I'm not sure.  I mean, it could go either way.  I can see the logical arguments Loken would want to use, but I can't tell whether that would overwhelm Tarik's need to see the Warmaster healed.

Wednesday, 5 March 2014

What Would Have Come After

False Gods: Plague Moon (V)

A narthecium. Not, for those wondering, a flower
(copyright unknown)

Welcome, citizens, to the Truth.

It is perhaps fitting - one might almost say cliche - for Horus to finally gain clarity on what all believed was his deathbed.  With time to reflect, and with his impending death a clear and horrible underlining of  the downward spiral his career as the Warmaster had become, it seems for him that the pieces of the puzzle have finally fallen into place.

Which is no guarantee, alas, that he could see the picture clearly.

This is not to say that Horus was completely wrong in his summation of the Imperium's rotten heart - where better to diagnose an empire than from within the Apothecarion, after all.  It is not hard to argue that the sudden arrival of the Emperor's exaectors was a needless insult to the Legions, and the failure to recognise this was a serious mis-step.

That is an argument of presentation rather than timing, of course, but in considering the best moment to unleash the tax collectors, other concerns are shaken loose.  The most obvious alternative would have been for the Emperor to wait until the Crusade was finally over, when their rapacious demands for tribute could have been folded into the more general changing of the times; when a Primarch's anger would no longer have a war effort to hinder.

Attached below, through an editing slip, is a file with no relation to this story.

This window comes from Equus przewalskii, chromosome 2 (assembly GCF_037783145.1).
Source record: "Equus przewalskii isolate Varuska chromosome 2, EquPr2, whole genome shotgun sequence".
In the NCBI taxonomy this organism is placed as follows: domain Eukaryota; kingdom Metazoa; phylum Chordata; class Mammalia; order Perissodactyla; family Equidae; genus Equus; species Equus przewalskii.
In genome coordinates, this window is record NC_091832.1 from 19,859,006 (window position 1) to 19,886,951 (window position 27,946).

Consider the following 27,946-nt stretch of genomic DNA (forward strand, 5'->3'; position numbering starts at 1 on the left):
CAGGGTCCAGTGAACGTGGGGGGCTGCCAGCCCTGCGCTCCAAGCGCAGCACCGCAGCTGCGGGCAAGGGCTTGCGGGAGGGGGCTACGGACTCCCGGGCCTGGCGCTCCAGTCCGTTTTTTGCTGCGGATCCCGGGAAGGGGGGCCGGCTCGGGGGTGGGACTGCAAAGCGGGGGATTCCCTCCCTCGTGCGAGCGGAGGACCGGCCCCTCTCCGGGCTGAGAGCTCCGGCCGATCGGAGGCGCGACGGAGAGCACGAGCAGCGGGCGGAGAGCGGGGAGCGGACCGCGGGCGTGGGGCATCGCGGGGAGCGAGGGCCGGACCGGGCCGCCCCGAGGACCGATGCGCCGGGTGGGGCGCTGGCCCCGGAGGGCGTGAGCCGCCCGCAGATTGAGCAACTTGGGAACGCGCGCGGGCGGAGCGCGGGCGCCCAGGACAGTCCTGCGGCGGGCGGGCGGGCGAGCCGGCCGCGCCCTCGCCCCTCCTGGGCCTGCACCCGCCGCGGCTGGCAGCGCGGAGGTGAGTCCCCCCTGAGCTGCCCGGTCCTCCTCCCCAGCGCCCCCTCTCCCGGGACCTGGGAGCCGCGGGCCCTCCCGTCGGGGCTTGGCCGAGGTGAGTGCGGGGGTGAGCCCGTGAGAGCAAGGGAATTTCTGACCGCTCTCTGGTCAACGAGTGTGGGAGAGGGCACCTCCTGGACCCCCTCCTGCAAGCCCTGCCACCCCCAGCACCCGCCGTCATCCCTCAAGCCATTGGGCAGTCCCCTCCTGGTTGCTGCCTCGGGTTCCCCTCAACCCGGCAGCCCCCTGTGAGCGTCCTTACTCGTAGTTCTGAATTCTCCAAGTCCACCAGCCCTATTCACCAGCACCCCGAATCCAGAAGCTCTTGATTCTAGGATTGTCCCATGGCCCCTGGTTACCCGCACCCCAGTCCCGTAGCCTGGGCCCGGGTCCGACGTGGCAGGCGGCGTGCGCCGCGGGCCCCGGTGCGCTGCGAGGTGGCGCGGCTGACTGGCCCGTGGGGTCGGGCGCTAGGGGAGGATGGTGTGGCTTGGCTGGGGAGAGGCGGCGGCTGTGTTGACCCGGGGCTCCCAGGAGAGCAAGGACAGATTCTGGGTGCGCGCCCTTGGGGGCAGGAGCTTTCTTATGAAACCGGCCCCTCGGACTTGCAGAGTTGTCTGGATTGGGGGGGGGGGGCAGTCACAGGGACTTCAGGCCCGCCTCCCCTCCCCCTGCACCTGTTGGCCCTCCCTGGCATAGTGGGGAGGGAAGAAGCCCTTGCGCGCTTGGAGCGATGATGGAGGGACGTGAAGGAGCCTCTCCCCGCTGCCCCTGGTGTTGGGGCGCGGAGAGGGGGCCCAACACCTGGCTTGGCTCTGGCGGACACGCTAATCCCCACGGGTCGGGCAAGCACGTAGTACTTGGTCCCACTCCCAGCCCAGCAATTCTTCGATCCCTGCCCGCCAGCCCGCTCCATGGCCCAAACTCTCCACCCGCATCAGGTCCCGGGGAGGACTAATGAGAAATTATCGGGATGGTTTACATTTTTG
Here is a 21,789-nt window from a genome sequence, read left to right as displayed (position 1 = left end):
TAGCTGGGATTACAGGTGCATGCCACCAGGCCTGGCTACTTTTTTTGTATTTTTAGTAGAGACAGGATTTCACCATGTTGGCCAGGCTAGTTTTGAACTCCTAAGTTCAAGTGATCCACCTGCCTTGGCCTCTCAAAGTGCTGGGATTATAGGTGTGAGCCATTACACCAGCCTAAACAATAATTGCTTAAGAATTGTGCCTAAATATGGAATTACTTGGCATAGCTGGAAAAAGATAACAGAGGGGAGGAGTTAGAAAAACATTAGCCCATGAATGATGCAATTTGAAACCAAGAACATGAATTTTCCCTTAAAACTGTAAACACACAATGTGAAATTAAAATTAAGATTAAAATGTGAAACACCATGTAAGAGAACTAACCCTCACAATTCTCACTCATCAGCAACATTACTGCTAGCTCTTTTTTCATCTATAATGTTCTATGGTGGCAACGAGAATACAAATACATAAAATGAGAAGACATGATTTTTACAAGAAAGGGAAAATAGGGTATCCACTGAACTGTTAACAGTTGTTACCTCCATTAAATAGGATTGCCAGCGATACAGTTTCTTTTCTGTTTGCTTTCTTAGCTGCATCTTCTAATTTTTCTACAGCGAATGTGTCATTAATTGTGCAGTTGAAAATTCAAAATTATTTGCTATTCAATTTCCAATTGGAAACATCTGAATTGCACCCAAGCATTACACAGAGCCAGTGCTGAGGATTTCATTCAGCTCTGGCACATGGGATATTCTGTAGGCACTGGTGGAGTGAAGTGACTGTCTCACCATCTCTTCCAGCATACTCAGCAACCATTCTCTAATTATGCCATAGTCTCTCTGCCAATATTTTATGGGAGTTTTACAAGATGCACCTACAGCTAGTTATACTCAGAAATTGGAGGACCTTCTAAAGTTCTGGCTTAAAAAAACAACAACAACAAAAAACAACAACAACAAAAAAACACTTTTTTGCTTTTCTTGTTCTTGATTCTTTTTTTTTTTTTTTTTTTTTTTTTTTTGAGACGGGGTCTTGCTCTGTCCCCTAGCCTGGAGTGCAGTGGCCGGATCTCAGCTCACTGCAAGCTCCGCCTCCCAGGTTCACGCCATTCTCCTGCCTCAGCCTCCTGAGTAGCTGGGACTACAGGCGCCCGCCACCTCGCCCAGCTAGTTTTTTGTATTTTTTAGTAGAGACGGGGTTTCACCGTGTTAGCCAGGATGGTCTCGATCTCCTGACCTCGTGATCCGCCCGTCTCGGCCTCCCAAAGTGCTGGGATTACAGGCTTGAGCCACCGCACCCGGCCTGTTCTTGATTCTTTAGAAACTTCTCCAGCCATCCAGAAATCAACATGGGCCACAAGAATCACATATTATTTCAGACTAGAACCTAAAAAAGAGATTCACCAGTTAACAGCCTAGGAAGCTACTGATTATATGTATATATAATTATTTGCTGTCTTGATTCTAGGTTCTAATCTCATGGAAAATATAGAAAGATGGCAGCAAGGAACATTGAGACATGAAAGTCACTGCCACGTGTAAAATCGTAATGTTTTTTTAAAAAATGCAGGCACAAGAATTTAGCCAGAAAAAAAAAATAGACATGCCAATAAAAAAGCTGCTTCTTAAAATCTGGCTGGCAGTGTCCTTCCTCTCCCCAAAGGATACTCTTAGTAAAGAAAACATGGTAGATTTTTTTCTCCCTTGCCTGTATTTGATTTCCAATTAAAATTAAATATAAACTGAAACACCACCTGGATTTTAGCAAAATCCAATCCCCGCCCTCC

Whether or not that would be a wiser plan is debatable, but the answer to that question is of less interest than the fact that the discussion is based on a false premise.  Because would the end of the Crusade really mean the end of the Astartes' usefulness? Truly?  The Orks had been dealt many blows since the rise of the Emperor, but they had hardly been humbled.  No less so had the Eldar.  Innumerable alien species still stained the stars.